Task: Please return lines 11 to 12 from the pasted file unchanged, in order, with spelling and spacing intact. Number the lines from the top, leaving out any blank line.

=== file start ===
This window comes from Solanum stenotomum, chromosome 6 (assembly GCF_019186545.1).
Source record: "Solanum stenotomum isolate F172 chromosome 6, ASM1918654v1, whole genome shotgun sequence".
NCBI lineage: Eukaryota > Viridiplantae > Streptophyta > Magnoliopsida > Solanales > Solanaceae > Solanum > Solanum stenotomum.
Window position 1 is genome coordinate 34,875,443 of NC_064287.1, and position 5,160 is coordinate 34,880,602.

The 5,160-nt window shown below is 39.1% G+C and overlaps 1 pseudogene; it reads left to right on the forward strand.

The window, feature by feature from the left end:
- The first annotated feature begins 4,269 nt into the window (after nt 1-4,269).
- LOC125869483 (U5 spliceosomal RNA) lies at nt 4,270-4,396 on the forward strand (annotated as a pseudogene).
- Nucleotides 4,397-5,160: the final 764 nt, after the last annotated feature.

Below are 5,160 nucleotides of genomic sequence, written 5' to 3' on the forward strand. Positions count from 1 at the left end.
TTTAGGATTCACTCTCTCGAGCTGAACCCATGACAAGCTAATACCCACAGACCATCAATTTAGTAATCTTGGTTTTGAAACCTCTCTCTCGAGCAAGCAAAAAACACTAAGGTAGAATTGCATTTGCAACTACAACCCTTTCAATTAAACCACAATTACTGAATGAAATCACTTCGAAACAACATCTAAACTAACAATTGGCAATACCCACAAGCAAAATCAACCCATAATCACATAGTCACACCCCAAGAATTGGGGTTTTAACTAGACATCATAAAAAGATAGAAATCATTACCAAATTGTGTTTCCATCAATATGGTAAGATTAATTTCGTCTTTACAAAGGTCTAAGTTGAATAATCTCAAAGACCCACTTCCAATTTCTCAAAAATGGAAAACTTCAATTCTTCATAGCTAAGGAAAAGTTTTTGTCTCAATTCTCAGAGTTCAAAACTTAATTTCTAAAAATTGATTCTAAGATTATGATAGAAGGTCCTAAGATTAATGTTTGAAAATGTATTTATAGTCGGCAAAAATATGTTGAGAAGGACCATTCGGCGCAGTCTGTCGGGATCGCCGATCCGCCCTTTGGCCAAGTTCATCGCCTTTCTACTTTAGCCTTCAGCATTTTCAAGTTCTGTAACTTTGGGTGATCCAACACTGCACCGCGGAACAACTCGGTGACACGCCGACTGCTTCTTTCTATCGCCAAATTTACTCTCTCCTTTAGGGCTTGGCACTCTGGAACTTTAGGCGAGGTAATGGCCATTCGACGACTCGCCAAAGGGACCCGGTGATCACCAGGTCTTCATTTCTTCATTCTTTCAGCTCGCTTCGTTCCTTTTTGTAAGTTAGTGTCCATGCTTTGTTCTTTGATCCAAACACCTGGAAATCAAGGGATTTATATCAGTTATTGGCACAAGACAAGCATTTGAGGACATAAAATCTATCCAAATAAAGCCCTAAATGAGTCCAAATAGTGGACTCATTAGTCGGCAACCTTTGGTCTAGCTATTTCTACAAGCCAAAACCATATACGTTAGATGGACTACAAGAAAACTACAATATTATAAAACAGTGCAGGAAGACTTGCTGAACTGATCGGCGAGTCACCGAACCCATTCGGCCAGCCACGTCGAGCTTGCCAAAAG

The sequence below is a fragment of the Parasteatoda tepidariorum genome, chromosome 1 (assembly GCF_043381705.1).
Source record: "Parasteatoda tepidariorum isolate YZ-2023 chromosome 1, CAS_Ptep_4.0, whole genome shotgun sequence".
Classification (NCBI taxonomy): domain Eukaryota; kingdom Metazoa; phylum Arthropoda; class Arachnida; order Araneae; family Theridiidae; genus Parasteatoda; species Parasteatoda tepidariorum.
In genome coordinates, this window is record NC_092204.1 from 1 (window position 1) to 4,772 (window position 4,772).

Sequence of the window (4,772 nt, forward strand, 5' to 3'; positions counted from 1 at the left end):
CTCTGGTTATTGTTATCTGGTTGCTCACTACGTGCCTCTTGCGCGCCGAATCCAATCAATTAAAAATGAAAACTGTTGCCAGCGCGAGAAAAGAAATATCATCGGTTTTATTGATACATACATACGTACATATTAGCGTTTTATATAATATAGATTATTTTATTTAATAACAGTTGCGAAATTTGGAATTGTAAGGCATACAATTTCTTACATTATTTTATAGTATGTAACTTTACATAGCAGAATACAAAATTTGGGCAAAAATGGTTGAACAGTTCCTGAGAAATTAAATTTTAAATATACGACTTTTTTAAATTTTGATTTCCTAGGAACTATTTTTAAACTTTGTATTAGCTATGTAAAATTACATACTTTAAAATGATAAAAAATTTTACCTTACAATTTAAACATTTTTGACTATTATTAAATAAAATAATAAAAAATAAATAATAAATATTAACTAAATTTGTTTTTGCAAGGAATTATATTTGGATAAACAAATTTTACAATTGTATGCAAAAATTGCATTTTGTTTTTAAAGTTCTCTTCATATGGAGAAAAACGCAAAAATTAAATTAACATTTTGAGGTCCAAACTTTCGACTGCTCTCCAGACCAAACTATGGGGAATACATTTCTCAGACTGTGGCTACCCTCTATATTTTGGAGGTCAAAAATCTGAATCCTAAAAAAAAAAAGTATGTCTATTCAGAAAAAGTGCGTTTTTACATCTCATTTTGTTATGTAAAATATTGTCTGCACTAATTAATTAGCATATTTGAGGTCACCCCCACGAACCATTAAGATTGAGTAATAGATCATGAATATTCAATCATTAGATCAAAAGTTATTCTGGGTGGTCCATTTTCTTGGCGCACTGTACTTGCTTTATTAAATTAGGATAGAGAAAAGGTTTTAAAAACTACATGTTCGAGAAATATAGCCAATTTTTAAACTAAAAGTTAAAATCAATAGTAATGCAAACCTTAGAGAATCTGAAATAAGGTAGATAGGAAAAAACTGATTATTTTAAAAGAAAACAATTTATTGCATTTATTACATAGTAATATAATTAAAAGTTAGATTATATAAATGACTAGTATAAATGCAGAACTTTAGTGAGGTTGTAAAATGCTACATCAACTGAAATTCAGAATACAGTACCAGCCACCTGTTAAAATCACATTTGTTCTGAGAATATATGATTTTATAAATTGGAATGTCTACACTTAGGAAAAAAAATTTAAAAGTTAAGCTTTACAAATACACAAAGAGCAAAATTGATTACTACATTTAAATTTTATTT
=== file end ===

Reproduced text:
TTTAGGATTCACTCTCTCGAGCTGAACCCATGACAAGCTAATACCCACAGACCATCAATTTAGTAATCTTGGTTTTGAAACCTCTCTCTCGAGCAAGCAAAAAACACTAAGGTAGAATTGCATTTGCAACTACAACCCTTTCAATTAAACCACAATTACTGAATGAAATCACTTCGAAACAACATCTAAACTAACAATTGGCAATACCCACAAGCAAAATCAACCCATAATCACATAGTCACACCCCAAGAATTGGGGTTTTAACTAGACATCATAAAAAGATAGAAATCATTACCAAATTGTGTTTCCATCAATATGGTAAGATTAATTTCGTCTTTACAAAGGTCTAAGTTGAATAATCTCAAAGACCCACTTCCAATTTCTCAAAAATGGAAAACTTCAATTCTTCATAGCTAAGGAAAAGTTTTTGTCTCAATTCTCAGAGTTCAAAACTTAATTTCTAAAAATTGATTCTAAGATTATGATAGAAGGTCCTAAGATTAATGTTTGAAAATGTATTTATAGTCGGCAAAAATATGTTGAGAAGGACCATTCGGCGCAGTCTGTCGGGATCGCCGATCCGCCCTTTGGCCAAGTTCATCGCCTTTCTACTTTAGCCTTCAGCATTTTCAAGTTCTGTAACTTTGGGTGATCCAACACTGCACCGCGGAACAACTCGGTGACACGCCGACTGCTTCTTTCTATCGCCAAATTTACTCTCTCCTTTAGGGCTTGGCACTCTGGAACTTTAGGCGAGGTAATGGCCATTCGACGACTCGCCAAAGGGACCCGGTGATCACCAGGTCTTCATTTCTTCATTCTTTCAGCTCGCTTCGTTCCTTTTTGTAAGTTAGTGTCCATGCTTTGTTCTTTGATCCAAACACCTGGAAATCAAGGGATTTATATCAGTTATTGGCACAAGACAAGCATTTGAGGACATAAAATCTATCCAAATAAAGCCCTAAATGAGTCCAAATAGTGGACTCATTAGTCGGCAACCTTTGGTCTAGCTATTTCTACAAGCCAAAACCATATACGTTAGATGGACTACAAGAAAACTACAATATTATAAAACAGTGCAGGAAGACTTGCTGAACTGATCGGCGAGTCACCGAACCCATTCGGCCAGCCACGTCGAGCTTGCCAAAAG

The sequence below is a fragment of the Parasteatoda tepidariorum genome, chromosome 1 (assembly GCF_043381705.1).